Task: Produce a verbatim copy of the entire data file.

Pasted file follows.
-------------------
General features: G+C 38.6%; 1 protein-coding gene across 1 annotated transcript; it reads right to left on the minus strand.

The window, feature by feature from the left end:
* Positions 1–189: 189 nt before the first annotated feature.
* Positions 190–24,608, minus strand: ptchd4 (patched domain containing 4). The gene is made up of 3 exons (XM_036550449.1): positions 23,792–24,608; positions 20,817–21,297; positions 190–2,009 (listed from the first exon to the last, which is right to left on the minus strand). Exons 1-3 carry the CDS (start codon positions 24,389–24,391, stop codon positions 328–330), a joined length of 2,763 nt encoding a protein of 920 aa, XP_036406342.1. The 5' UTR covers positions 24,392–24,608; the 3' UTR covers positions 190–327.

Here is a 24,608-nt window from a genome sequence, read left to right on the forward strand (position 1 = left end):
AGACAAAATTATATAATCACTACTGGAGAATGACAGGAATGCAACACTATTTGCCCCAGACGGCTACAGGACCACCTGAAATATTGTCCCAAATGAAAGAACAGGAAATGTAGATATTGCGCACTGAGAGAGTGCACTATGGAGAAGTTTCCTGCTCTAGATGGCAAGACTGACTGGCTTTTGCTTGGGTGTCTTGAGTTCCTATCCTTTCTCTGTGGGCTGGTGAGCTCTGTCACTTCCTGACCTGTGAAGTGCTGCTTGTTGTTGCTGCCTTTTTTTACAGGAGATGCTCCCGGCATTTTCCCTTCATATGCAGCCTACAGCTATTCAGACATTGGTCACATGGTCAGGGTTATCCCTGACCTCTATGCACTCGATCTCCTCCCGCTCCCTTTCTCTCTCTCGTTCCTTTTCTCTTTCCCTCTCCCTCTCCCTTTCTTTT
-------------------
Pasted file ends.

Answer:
General features: G+C 38.6%; 1 protein-coding gene across 1 annotated transcript; it reads right to left on the minus strand.

The window, feature by feature from the left end:
* Positions 1–189: 189 nt before the first annotated feature.
* Positions 190–24,608, minus strand: ptchd4 (patched domain containing 4). The gene is made up of 3 exons (XM_036550449.1): positions 23,792–24,608; positions 20,817–21,297; positions 190–2,009 (listed from the first exon to the last, which is right to left on the minus strand). Exons 1-3 carry the CDS (start codon positions 24,389–24,391, stop codon positions 328–330), a joined length of 2,763 nt encoding a protein of 920 aa, XP_036406342.1. The 5' UTR covers positions 24,392–24,608; the 3' UTR covers positions 190–327.

Here is a 24,608-nt window from a genome sequence, read left to right on the forward strand (position 1 = left end):
AGACAAAATTATATAATCACTACTGGAGAATGACAGGAATGCAACACTATTTGCCCCAGACGGCTACAGGACCACCTGAAATATTGTCCCAAATGAAAGAACAGGAAATGTAGATATTGCGCACTGAGAGAGTGCACTATGGAGAAGTTTCCTGCTCTAGATGGCAAGACTGACTGGCTTTTGCTTGGGTGTCTTGAGTTCCTATCCTTTCTCTGTGGGCTGGTGAGCTCTGTCACTTCCTGACCTGTGAAGTGCTGCTTGTTGTTGCTGCCTTTTTTTACAGGAGATGCTCCCGGCATTTTCCCTTCATATGCAGCCTACAGCTATTCAGACATTGGTCACATGGTCAGGGTTATCCCTGACCTCTATGCACTCGATCTCCTCCCGCTCCCTTTCTCTCTCTCGTTCCTTTTCTCTTTCCCTCTCCCTCTCCCTTTCTTTT